I always wanted to be signed to a major label but when I was approached by a major label and actually got to that place where I got to meet with them, like I met with EMI and Sony, I realized how much I would have to give up. I would have to change my music to fit in a little box of what was hip and cool in radio at that current time. And I started to see that they might want to make me a clone of, say, Justin Timberlake or a carbon copy of whatever else was popular at that time. And I was like, okay I can give up everything that makes me unique and have a record deal, or I can do this on my own terms. And maybe not have as much success or maybe just take longer to have success but I can do my own thing.

So does that mean you would never sign to a label?

Well people always ask me that now, like ‘oh you would never sign to a record label right?’ And it’s like no it’s not that, it’s just that I wouldn’t sign a ‘stupid’ deal. I’d rather be able to make the kind of music I want and build the foundation of my career first and then partner with someone later on if that partnership made sense. But it would be a ‘partnership’. For me, it’s really important that I’m hands on in the development of my career and record labels aren’t doing development anymore anyway. So I have to do it myself.

With talent so obvious, an attitude so refreshing, a personality so likable, music so catchy, a will so strong, and a network so vast, there’s no doubt in my mind that Greg Sczebel will continue on this impressive path of success. This boy is part of the massive industry quake that’s creating some very inviting cracks for indie artists like you and me. And while it seems at the moment he may be stuck between a rock (the industry) and a hard place (ignorant pop cynics like me), I truly believe he’ll break through. I’m really looking forward to watching the rest of his story unfold for years to come.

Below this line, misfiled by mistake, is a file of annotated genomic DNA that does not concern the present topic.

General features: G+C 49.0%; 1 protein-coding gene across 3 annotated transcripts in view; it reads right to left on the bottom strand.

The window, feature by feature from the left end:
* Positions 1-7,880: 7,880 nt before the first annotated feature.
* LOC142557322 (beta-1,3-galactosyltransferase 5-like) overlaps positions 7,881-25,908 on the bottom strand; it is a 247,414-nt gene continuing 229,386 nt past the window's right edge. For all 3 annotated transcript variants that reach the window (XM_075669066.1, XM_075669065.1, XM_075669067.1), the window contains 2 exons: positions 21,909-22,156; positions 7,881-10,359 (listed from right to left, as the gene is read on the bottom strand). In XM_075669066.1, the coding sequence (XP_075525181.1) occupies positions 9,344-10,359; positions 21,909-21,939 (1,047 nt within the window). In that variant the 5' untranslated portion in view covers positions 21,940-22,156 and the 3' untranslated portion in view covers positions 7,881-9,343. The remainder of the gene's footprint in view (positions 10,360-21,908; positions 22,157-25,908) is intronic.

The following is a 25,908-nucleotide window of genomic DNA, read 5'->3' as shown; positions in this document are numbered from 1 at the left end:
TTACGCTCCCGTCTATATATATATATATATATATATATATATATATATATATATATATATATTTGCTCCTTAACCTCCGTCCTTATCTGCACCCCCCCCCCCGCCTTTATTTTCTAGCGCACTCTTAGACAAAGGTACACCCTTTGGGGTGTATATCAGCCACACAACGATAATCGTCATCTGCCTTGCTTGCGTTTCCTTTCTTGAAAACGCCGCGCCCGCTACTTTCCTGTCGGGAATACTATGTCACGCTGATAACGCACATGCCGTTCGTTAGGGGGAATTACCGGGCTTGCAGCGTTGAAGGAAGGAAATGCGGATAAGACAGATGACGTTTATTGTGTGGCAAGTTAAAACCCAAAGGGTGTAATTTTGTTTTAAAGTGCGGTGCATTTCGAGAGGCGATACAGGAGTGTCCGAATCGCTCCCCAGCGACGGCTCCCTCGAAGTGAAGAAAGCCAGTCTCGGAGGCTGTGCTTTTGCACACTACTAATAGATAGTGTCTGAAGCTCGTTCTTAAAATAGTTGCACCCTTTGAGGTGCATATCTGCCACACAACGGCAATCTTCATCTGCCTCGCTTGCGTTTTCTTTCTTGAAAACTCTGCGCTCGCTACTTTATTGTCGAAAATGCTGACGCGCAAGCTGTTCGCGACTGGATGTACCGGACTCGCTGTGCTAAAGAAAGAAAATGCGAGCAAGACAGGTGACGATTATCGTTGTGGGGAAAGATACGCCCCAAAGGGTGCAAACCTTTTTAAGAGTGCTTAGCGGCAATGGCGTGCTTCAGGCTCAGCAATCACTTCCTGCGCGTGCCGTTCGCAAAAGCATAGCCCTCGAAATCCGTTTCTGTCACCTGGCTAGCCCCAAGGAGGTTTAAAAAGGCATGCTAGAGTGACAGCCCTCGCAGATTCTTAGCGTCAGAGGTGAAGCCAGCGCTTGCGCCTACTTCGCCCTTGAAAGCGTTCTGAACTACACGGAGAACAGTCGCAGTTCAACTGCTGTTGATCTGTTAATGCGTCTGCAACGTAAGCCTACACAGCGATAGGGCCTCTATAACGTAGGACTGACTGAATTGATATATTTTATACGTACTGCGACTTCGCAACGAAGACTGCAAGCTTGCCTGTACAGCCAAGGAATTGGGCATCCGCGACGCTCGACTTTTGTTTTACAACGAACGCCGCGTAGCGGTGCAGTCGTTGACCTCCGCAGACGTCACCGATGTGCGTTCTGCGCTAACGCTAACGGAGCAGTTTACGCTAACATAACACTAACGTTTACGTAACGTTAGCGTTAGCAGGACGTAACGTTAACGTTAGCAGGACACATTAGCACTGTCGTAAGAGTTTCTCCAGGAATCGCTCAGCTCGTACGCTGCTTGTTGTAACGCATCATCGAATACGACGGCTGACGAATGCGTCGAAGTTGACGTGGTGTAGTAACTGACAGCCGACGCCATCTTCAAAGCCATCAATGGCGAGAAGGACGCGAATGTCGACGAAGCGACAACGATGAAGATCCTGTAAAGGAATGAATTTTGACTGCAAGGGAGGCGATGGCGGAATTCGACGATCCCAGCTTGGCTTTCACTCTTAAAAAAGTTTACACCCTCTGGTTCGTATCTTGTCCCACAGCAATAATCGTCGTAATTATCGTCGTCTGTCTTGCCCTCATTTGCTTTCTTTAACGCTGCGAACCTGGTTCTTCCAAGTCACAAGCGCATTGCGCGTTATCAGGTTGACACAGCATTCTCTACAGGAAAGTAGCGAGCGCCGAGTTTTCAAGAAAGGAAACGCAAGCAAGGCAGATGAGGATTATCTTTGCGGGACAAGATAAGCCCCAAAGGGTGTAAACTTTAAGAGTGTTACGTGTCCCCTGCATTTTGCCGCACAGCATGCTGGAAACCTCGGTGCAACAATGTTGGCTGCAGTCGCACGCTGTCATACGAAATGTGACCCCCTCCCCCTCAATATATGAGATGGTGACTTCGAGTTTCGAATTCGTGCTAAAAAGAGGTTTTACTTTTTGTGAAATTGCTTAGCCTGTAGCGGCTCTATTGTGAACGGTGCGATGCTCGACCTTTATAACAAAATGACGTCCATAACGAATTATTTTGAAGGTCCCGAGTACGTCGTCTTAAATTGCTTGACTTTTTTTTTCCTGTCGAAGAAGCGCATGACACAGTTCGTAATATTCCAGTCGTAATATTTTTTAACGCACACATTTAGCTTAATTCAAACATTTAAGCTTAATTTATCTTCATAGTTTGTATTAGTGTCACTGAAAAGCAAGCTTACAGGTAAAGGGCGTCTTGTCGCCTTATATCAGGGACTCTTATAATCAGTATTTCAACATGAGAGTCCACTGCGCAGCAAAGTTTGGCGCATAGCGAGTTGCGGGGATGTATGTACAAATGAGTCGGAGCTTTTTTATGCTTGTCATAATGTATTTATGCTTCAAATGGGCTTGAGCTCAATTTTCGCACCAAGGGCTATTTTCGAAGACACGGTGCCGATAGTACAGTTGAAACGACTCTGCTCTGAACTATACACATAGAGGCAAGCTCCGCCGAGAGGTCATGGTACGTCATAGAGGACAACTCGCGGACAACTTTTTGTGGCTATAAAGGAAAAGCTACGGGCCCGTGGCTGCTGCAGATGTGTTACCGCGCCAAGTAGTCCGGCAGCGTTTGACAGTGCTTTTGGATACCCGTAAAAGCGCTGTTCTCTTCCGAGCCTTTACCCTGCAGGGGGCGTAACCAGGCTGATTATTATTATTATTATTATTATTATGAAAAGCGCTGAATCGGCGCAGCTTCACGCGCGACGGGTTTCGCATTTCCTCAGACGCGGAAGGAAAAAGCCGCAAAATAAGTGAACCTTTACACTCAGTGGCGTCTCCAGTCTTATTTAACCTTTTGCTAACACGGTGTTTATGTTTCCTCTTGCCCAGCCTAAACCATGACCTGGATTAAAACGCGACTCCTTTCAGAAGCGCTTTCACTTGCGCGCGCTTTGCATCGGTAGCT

The Nitty Gritty on Greg Sczebel

Shameless Promotion:

• Buy Greg’s CD, “Love & Lack Thereof ”, from his website

Where to Listen:

• 100.5 The Peak FM, Virgin Radio Vancouver 95.3 FM

Where to Buy:

• HMV, CD Plus, iTunes,

On the Web:

•, myspace, youtube, facebook: /gregsczebel, (Sunday night video streaming chats at 6pm)

Musical Sound in 4 words or Less:

• Metro, Retro, Pop, Soul

Ideal performance setting:

• Having the ability to fill GM place but instead opting to play a week of sold out shows at the Orpheum – for its intimacy and great sound.

What he’d call the phase he’s in:

• Transitional – both career wise and personally. Trying to make the best decisions. Rediscovery. Renewed Vision. New Dreams. New Plans